Sunday, April 16, 2017

A Tale of Two Easters


Matthew 27:57-28:20

There are always two stories going on in any situation, and Easter is no exception. I suppose we might say we have the religious story of Jesus rising from the dead, which people either fully believe and trust in, believe in as some kind of theoretical idea or metaphor, or completely reject. And right alongside it we have the story of the Easter bunny. A fun day to celebrate Spring and eat marshmallow peeps and jelly beans.  Often, with powerful and dangerously true stories, there is a childish and commercialized version, safe for mass consumption, and, especially for, commerce – something mild and marketable. There is no money to be made in empty tombs and rising from the dead – (unless it’s zombies. There is big money in zombies).

But Jesus wasn’t a zombie; he was fully alive, real, out there in the world ahead of them.  And even without the whole bunny thing, Matthew’s own version of the Easter events contrasts two stories of Jesus’ death and resurrection. One from the way of fear; and the other from the way of God.

It goes like this. This guy Jesus, was either the Messiah, God-with-us as a human being, or was a dynamic teacher and healer, a viral sensation who didn’t seem to care about money or success, and was always hanging out with losers and talking about another Kingdom, either way, he had become a hazardous threat to the secular Roman and religious Jewish establishments, so he was publicly killed as a criminal. And some weird stuff happened when he died – like an earthquake, and the heavy temple curtain separating God’s holiest private meeting place from the general public being torn in two from top to bottom, and apparently real zombies of dead people coming out of graves, but we kind of ignore all that because we don’t really know what to do with it.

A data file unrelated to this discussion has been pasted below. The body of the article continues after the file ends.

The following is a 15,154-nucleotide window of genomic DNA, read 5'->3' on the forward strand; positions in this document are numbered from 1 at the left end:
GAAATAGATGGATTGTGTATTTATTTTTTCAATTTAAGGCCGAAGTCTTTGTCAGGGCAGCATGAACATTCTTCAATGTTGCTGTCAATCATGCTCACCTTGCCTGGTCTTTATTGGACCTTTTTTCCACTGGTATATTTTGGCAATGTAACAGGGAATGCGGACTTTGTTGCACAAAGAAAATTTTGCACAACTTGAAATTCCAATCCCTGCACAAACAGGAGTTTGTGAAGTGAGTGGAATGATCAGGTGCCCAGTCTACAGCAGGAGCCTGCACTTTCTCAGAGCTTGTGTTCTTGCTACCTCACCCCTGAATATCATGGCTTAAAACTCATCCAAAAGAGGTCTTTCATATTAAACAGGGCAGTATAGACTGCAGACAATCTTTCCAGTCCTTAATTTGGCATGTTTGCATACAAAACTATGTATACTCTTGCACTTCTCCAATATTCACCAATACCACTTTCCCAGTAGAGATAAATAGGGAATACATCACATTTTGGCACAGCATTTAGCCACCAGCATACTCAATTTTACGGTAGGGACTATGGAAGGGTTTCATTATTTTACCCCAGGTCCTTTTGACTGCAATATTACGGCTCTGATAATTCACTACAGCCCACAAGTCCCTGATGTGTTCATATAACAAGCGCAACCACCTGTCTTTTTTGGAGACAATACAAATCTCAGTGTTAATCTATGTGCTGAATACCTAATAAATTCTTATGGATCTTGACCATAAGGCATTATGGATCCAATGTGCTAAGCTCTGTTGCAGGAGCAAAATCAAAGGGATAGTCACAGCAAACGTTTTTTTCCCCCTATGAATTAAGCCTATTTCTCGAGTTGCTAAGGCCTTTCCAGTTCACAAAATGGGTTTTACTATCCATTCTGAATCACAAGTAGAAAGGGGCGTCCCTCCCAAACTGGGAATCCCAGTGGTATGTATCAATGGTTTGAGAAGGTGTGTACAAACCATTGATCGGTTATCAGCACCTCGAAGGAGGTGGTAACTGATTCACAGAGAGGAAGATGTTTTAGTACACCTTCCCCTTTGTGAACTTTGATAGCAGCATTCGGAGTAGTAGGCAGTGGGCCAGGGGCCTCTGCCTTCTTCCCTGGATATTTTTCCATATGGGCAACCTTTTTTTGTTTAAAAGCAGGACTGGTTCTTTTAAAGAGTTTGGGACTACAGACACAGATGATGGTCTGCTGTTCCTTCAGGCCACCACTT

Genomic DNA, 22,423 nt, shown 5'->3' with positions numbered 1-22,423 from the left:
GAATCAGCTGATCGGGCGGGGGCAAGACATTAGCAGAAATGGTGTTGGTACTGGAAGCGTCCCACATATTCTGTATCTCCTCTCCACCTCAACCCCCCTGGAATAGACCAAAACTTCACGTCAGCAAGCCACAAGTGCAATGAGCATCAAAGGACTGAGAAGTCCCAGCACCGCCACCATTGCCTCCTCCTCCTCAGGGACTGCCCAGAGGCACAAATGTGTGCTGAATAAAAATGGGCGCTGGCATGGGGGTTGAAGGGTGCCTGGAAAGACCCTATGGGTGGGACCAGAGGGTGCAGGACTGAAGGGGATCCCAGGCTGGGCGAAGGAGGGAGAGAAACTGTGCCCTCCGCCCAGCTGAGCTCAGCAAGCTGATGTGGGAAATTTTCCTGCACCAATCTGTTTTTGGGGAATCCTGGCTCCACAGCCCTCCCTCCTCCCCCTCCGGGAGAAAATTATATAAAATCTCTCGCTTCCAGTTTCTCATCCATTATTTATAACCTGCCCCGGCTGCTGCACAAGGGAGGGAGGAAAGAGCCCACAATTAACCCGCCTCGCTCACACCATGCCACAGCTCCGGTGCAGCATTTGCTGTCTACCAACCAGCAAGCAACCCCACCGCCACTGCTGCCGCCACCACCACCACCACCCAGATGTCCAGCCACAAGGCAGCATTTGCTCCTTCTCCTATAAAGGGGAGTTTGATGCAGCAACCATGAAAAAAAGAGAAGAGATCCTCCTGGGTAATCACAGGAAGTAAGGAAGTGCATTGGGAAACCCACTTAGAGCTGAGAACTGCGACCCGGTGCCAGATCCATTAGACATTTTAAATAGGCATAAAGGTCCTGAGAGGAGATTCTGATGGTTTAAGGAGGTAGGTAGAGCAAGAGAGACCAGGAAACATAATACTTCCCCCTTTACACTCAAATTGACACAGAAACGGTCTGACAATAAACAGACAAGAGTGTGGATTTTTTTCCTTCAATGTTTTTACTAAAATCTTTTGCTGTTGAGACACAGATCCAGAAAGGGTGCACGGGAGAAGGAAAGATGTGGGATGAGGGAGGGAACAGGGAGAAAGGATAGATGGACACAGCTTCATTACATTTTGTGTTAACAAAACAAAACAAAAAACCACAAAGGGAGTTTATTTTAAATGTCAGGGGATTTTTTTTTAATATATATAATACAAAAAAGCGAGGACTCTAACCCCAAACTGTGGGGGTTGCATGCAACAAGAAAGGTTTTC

So Jesus died, and his body was prepared and placed in a tomb, with these two women sitting there, across from the tomb, watching the whole thing.
And then, right in the middle of the action, the sabbath happens. So the women go home, along with everyone else, and they rest, as God has commanded. Because God is still God. And we are not God. And no matter what happens, we do this thing that reminds you who you are and who is in charge of the whole thing.

My friend Phil shares that in the hours after the 9-11 attack, in the midst of the world in chaos, people leaving work, stores closing, all bets off, he noticed cars pulling into the parking lot of the church he pastors.  At first he thought there was a need or emergency, but the people got out of their cars, headed inside, and began setting up folding chairs, because it was time for AA. And you go to AA, no matter what else is happening in the world. It reminds you who you are and who is in charge of the whole thing. So it’s like that. They kept the sabbath. 

Except not all of them did - not the leaders, not the very most religious people, the chief priests and the Pharisees who had orchestrated Jesus’ death - this group got spooked. They remembered that Jesus had said he would rise from the dead, so what if his followers steal the body and go around saying he had risen?  This fear, this need to protect their place and power, and secure this thing they had finally accomplished, was enough to send these most devout of people scrambling on the sabbath day.

Breathlessly, they rush to Pilate, who, God bless him, thought he’d washed his hands of the whole affair, and they made the case for some extra protection around the tomb, to prevent what could be a PR disaster for them all.  Pilate says, fine, you have your guards, station as many as you want, and yeah, go ahead and seal the tomb. So they place guards there, and seal the tomb closed, and say a few prayers for missing the sabbath for this super important errand, and then sit back mostly satisfied that all this ugliness is finally behind them and now they can rest.